Ais a fort­nightly page ded­i­cated to se­nior cit­i­zens. We wel­come real-life sto­ries – happy, sad, in­spir­ing, heart­warm­ing – from read­ers who are 55 and above. E-mail them to startwo@ thes­tar.com.my. Con­tri­bu­tions which are pub­lished will be paid. Please in­clude your full name, IC num­ber, ad­dress and tele­phone num­ber. T 87, my fa­ther was still in good form. He was able to take care of his per­sonal hy­giene and could do lit­tle chores for him­self. How­ever, he had very poor short-term me­mory. We had to learn to be very pa­tient with him and an­swer his re­peated ques­tions on the same topic. He had no prob­lems re­call­ing sto­ries of his youth, and could still play his favourite mu­si­cal in­stru­ments – the vi­o­lin and key­board.

What was dis­turb­ing was his fail­ing eye­sight. It made him grumpy and de­pressed. He didn’t go out of the house at all and was watch­ing less and less tele­vi­sion. What was funny was that he kept on com­plain­ing about the poor pic­ture qual­ity of our TV set and that we ought to send it for re­pairs.

No amount of ex­pla­na­tion could con­vince him that it was his poor eye­sight that was the prob­lem.

As his eye­sight got worse, he stopped play­ing the vi­o­lin. He stayed in his room mostly, and grew weaker from the lack of phys­i­cal ac­tiv­ity.

There was no way we could coax him to go for an eye check-up, let alone a cataract op­er­a­tion. My fa­ther had a pho­bia of doc­tors and hos­pi­tals. He had never been to see a doc­tor all his life. Be­ing a doc­tor my­self, I at­tended to his med­i­cal needs.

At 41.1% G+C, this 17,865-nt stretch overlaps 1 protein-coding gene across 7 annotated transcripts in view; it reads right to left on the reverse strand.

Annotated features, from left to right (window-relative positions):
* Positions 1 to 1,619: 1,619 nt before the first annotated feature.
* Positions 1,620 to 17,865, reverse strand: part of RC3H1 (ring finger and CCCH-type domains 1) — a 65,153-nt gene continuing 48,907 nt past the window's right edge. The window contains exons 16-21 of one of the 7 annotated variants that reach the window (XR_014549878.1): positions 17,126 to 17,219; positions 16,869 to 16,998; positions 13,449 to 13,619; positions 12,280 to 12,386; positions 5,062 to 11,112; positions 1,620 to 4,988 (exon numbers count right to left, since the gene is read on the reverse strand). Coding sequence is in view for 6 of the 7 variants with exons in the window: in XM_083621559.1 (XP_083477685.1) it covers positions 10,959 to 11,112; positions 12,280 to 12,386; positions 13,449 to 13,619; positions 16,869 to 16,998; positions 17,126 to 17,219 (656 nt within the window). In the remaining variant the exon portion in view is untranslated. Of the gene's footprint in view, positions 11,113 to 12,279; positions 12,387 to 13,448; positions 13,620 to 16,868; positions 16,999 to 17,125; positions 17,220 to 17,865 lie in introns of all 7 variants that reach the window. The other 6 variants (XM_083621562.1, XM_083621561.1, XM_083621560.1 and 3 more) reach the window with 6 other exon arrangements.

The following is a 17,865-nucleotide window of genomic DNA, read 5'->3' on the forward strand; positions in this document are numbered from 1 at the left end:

One day, an old school friend of mine visit-

I watched en­thralled at the slow-mov­ing pro­ces­sion. Long af­ter they had melted into the dark­ness, I sat in the soli­tude of the car and tried to cap­ture the magic moment to be stored as pre­cious snap­shots in my me­mory.

To­day, 40 years on, the place where our chil­dren grew up is sadly dif­fer­ent. The once nar­row and quiet road is now a bustling high­way. Gone, too, are the trees and shrubs that once fringed the neigh­bour­hood and clad the nearby hill in verdant splen­dour.

In their places stand stark, mas­sive con­crete build­ings. All that re­main are frag­mented patches of wood lots be­hind the few rows of houses. Here the few dis­placed wild an­i­mals have made them their home; oth­ers have to seek sanc­tu­ary in hu­man homes.